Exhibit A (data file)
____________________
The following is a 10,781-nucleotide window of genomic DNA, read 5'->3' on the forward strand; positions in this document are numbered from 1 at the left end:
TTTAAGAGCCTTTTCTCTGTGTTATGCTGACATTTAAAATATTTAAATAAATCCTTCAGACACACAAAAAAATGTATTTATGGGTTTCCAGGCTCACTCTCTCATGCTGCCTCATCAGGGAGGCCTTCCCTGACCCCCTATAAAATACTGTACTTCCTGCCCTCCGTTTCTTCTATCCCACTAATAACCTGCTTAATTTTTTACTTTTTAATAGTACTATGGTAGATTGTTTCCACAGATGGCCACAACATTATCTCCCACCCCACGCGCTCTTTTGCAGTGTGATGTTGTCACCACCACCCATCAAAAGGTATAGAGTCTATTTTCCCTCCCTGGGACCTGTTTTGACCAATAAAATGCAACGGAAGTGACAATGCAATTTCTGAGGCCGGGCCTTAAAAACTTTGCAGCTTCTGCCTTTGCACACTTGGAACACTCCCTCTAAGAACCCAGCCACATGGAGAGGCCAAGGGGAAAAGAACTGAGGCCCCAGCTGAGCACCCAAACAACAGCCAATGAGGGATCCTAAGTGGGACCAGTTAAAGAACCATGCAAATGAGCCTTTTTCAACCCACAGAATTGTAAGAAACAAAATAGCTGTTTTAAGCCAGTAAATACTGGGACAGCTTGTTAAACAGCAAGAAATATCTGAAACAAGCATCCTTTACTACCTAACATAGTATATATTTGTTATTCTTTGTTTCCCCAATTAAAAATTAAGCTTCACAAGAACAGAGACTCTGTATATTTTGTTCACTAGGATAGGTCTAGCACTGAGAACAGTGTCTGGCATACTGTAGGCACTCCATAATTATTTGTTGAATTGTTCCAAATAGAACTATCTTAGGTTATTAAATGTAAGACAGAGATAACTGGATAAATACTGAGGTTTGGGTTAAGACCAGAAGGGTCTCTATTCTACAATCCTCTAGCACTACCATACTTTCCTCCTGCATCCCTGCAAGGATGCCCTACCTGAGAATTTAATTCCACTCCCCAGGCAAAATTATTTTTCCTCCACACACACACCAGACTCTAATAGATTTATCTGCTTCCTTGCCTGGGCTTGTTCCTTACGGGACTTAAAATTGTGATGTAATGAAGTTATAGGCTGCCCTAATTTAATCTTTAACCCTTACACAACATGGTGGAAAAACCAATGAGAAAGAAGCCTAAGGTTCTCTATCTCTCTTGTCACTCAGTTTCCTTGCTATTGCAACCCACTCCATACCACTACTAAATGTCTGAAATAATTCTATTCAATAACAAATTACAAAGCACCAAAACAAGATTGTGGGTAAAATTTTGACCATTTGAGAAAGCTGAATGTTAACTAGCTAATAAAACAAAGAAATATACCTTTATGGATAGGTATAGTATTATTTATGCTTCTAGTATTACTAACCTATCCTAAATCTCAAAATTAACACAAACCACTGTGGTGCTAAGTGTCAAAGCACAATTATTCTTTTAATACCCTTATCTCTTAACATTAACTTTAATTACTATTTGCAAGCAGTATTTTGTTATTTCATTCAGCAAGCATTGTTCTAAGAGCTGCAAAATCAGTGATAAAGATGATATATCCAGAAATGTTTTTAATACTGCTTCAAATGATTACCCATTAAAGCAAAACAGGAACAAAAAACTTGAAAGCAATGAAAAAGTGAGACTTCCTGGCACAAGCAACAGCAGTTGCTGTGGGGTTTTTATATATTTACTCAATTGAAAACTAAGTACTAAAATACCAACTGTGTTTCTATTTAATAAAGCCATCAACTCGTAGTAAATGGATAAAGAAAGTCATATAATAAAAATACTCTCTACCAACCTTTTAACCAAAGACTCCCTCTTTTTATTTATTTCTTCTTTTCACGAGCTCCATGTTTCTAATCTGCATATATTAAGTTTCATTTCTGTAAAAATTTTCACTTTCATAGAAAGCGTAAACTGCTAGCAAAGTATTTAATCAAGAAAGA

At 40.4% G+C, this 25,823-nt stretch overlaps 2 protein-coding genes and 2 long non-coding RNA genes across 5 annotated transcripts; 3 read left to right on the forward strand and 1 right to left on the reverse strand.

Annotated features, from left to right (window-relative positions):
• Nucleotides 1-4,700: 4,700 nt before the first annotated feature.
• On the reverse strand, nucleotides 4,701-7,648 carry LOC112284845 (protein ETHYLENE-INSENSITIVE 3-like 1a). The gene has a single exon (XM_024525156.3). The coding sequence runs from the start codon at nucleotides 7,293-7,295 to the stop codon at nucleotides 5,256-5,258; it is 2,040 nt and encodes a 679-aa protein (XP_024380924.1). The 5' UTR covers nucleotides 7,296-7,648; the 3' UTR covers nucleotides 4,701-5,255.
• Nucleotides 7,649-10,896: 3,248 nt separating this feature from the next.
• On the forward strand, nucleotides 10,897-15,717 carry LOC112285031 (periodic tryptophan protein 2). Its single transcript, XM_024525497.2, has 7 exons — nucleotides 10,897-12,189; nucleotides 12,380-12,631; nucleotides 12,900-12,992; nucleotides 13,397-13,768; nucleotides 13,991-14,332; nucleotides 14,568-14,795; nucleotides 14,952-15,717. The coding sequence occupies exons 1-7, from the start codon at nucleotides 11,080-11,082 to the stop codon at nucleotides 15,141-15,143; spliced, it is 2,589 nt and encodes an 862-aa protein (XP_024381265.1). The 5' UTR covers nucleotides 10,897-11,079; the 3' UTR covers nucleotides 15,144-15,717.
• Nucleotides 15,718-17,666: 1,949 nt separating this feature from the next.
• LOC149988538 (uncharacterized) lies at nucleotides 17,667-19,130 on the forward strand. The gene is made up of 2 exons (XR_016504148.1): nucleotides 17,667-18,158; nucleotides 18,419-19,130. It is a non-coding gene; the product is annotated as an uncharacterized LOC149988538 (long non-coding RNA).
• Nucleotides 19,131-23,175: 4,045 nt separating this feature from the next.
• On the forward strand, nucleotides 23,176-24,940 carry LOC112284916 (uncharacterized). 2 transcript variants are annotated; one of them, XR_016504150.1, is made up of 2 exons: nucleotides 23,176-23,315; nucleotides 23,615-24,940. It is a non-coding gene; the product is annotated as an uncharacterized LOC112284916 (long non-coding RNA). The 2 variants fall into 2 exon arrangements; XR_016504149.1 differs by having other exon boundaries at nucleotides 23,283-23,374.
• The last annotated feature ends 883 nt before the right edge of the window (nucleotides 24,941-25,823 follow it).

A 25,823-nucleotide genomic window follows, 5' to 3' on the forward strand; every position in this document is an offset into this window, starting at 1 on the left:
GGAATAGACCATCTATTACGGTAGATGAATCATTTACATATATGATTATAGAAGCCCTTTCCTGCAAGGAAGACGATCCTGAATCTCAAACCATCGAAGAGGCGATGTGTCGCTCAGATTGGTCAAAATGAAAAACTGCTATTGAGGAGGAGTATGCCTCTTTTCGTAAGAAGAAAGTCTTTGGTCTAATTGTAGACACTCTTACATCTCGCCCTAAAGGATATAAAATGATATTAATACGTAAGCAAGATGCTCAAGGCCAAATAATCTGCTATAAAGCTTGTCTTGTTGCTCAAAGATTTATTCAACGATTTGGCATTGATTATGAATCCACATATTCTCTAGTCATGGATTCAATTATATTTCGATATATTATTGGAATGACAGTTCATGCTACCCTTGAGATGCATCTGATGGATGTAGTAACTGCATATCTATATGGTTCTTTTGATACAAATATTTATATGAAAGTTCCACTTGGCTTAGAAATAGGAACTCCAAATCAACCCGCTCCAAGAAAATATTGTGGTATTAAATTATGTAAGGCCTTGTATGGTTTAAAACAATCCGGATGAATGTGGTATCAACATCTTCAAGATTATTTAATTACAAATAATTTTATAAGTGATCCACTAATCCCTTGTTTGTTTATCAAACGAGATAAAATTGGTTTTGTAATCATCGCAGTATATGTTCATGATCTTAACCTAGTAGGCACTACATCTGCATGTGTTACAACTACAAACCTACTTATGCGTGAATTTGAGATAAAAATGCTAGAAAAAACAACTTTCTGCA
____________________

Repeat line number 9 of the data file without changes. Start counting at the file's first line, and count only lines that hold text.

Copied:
• Nucleotides 15,718-17,666: 1,949 nt separating this feature from the next.